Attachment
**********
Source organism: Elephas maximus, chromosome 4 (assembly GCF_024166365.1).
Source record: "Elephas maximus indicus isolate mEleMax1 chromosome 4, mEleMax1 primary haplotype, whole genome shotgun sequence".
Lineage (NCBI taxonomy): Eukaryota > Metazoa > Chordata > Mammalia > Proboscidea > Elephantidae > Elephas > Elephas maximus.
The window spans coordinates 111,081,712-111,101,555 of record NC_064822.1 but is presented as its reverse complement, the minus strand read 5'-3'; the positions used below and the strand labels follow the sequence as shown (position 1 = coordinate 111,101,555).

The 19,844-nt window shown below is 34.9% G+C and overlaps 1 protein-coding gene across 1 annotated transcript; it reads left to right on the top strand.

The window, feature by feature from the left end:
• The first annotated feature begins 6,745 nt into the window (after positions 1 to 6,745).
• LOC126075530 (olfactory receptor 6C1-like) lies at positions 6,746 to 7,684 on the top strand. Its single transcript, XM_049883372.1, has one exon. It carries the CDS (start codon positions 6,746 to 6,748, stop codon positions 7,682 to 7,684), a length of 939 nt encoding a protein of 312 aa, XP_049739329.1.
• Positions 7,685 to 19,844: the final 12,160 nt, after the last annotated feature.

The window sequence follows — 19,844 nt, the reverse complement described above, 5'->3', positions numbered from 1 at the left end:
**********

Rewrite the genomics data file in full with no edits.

Source organism: Elephas maximus, chromosome 4 (assembly GCF_024166365.1).
Source record: "Elephas maximus indicus isolate mEleMax1 chromosome 4, mEleMax1 primary haplotype, whole genome shotgun sequence".
Lineage (NCBI taxonomy): Eukaryota > Metazoa > Chordata > Mammalia > Proboscidea > Elephantidae > Elephas > Elephas maximus.
The window spans coordinates 111,081,712-111,101,555 of record NC_064822.1 but is presented as its reverse complement, the minus strand read 5'-3'; the positions used below and the strand labels follow the sequence as shown (position 1 = coordinate 111,101,555).

The 19,844-nt window shown below is 34.9% G+C and overlaps 1 protein-coding gene across 1 annotated transcript; it reads left to right on the top strand.

The window, feature by feature from the left end:
• The first annotated feature begins 6,745 nt into the window (after positions 1 to 6,745).
• LOC126075530 (olfactory receptor 6C1-like) lies at positions 6,746 to 7,684 on the top strand. Its single transcript, XM_049883372.1, has one exon. It carries the CDS (start codon positions 6,746 to 6,748, stop codon positions 7,682 to 7,684), a length of 939 nt encoding a protein of 312 aa, XP_049739329.1.
• Positions 7,685 to 19,844: the final 12,160 nt, after the last annotated feature.

The window sequence follows — 19,844 nt, the reverse complement described above, 5'->3', positions numbered from 1 at the left end: